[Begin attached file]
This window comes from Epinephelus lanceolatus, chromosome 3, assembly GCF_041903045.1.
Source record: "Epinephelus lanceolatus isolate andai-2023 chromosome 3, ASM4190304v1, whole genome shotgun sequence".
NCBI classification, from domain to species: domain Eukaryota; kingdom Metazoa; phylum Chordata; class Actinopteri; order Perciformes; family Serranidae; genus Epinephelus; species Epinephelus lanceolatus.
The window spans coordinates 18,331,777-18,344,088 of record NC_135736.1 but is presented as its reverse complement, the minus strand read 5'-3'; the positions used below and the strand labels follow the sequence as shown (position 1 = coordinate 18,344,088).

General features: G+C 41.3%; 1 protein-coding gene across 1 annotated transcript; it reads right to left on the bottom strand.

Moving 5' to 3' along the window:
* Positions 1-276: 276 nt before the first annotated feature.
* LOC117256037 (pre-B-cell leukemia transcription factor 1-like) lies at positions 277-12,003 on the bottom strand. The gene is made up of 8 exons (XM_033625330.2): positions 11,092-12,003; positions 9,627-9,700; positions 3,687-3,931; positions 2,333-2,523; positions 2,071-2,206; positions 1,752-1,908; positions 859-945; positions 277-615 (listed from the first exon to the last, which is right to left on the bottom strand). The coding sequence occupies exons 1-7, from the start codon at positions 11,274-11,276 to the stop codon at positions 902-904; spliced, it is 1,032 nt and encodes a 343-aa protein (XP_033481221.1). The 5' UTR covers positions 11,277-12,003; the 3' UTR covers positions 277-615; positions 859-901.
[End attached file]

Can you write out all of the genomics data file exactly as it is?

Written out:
This window comes from Epinephelus lanceolatus, chromosome 3, assembly GCF_041903045.1.
Source record: "Epinephelus lanceolatus isolate andai-2023 chromosome 3, ASM4190304v1, whole genome shotgun sequence".
NCBI classification, from domain to species: domain Eukaryota; kingdom Metazoa; phylum Chordata; class Actinopteri; order Perciformes; family Serranidae; genus Epinephelus; species Epinephelus lanceolatus.
The window spans coordinates 18,331,777-18,344,088 of record NC_135736.1 but is presented as its reverse complement, the minus strand read 5'-3'; the positions used below and the strand labels follow the sequence as shown (position 1 = coordinate 18,344,088).

General features: G+C 41.3%; 1 protein-coding gene across 1 annotated transcript; it reads right to left on the bottom strand.

Moving 5' to 3' along the window:
* Positions 1-276: 276 nt before the first annotated feature.
* LOC117256037 (pre-B-cell leukemia transcription factor 1-like) lies at positions 277-12,003 on the bottom strand. The gene is made up of 8 exons (XM_033625330.2): positions 11,092-12,003; positions 9,627-9,700; positions 3,687-3,931; positions 2,333-2,523; positions 2,071-2,206; positions 1,752-1,908; positions 859-945; positions 277-615 (listed from the first exon to the last, which is right to left on the bottom strand). The coding sequence occupies exons 1-7, from the start codon at positions 11,274-11,276 to the stop codon at positions 902-904; spliced, it is 1,032 nt and encodes a 343-aa protein (XP_033481221.1). The 5' UTR covers positions 11,277-12,003; the 3' UTR covers positions 277-615; positions 859-901.